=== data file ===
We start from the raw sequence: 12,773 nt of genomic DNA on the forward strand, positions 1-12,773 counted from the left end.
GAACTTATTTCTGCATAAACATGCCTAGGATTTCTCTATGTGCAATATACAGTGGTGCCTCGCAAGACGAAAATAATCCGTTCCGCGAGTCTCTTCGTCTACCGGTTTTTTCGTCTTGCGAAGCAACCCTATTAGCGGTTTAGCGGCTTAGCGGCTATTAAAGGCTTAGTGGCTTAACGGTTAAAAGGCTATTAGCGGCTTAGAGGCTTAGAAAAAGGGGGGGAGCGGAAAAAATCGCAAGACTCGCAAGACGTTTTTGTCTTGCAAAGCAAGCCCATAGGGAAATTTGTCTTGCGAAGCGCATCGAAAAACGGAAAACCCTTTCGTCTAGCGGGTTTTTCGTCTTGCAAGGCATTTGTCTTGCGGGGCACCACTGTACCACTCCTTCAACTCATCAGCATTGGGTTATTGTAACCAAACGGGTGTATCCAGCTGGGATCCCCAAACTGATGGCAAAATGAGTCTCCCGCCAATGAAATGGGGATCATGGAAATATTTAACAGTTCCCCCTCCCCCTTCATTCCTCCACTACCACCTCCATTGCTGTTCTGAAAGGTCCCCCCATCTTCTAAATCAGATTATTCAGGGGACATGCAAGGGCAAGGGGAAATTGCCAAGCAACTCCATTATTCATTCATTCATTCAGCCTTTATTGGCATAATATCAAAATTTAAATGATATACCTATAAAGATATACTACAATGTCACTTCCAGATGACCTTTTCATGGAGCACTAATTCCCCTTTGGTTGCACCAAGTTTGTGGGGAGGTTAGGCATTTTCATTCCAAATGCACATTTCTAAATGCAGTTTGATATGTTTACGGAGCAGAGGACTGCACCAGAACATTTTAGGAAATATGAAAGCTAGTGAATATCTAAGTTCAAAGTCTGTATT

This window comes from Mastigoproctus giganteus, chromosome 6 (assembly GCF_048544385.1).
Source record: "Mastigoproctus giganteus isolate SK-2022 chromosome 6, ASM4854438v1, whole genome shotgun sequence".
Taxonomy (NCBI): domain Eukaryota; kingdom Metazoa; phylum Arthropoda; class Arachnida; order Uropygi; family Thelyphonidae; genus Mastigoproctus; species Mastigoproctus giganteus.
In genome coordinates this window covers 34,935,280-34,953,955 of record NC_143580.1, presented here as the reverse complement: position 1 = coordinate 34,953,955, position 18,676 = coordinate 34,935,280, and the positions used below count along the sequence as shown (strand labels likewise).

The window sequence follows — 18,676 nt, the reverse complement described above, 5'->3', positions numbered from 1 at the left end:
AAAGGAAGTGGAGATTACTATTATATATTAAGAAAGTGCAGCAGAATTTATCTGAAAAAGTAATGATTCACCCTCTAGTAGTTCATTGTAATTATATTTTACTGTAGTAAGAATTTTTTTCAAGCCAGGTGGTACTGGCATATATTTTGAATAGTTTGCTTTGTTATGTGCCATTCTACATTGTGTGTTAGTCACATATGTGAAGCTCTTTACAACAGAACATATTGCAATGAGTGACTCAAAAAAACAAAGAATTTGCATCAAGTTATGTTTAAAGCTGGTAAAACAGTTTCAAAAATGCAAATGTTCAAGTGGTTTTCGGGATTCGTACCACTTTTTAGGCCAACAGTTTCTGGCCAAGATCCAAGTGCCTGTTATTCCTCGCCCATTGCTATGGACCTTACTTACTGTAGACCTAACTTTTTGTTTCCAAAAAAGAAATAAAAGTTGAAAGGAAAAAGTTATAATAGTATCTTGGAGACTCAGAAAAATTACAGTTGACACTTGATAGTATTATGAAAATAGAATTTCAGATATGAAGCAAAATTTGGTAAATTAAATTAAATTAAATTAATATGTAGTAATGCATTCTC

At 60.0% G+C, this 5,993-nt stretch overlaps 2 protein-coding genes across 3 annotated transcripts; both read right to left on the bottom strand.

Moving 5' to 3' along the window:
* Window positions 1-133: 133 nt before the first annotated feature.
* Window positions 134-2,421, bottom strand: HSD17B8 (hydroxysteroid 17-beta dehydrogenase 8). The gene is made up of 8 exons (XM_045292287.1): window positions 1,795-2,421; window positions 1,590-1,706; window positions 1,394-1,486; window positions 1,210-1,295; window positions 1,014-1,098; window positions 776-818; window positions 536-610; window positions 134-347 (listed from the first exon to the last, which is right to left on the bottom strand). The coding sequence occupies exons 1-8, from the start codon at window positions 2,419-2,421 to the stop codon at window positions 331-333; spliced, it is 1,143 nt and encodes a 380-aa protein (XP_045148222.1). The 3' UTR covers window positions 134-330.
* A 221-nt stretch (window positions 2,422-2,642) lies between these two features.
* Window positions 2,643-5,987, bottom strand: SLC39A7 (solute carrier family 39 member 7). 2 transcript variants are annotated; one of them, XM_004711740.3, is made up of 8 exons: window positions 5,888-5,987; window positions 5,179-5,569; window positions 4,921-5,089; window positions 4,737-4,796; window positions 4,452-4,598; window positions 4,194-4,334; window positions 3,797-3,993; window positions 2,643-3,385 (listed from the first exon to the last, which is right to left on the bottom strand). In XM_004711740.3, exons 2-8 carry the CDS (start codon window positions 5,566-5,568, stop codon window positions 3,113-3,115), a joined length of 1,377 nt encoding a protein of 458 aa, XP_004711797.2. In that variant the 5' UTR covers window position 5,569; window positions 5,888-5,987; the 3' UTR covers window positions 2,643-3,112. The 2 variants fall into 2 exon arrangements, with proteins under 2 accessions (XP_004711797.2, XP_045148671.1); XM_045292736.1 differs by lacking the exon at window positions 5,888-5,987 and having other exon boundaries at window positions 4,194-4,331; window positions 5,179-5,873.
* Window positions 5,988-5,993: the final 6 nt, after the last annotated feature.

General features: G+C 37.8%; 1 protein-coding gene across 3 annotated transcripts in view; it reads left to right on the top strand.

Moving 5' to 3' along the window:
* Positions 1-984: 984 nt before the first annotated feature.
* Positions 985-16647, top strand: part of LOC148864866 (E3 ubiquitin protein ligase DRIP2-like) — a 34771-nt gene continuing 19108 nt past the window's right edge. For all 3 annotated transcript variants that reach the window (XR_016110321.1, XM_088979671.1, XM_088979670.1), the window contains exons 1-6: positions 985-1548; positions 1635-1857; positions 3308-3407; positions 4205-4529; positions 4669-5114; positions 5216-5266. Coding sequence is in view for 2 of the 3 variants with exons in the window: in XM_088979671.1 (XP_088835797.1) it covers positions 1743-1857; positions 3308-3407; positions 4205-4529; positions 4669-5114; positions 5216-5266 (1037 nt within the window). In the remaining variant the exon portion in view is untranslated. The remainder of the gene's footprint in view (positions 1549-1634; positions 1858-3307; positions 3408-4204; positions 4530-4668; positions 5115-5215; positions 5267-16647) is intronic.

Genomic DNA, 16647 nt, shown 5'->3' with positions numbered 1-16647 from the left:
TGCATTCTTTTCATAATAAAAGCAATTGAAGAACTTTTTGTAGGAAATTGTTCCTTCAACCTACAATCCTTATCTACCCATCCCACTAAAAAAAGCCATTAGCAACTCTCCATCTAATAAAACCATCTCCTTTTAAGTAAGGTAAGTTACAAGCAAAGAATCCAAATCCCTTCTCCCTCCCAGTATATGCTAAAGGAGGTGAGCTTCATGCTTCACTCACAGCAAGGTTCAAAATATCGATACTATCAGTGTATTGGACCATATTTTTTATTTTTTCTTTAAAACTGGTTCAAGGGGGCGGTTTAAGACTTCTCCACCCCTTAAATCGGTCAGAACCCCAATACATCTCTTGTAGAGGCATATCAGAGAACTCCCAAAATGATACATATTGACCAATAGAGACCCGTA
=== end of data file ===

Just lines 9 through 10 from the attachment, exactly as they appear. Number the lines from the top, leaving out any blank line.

At 60.0% G+C, this 5,993-nt stretch overlaps 2 protein-coding genes across 3 annotated transcripts; both read right to left on the bottom strand.

Moving 5' to 3' along the window: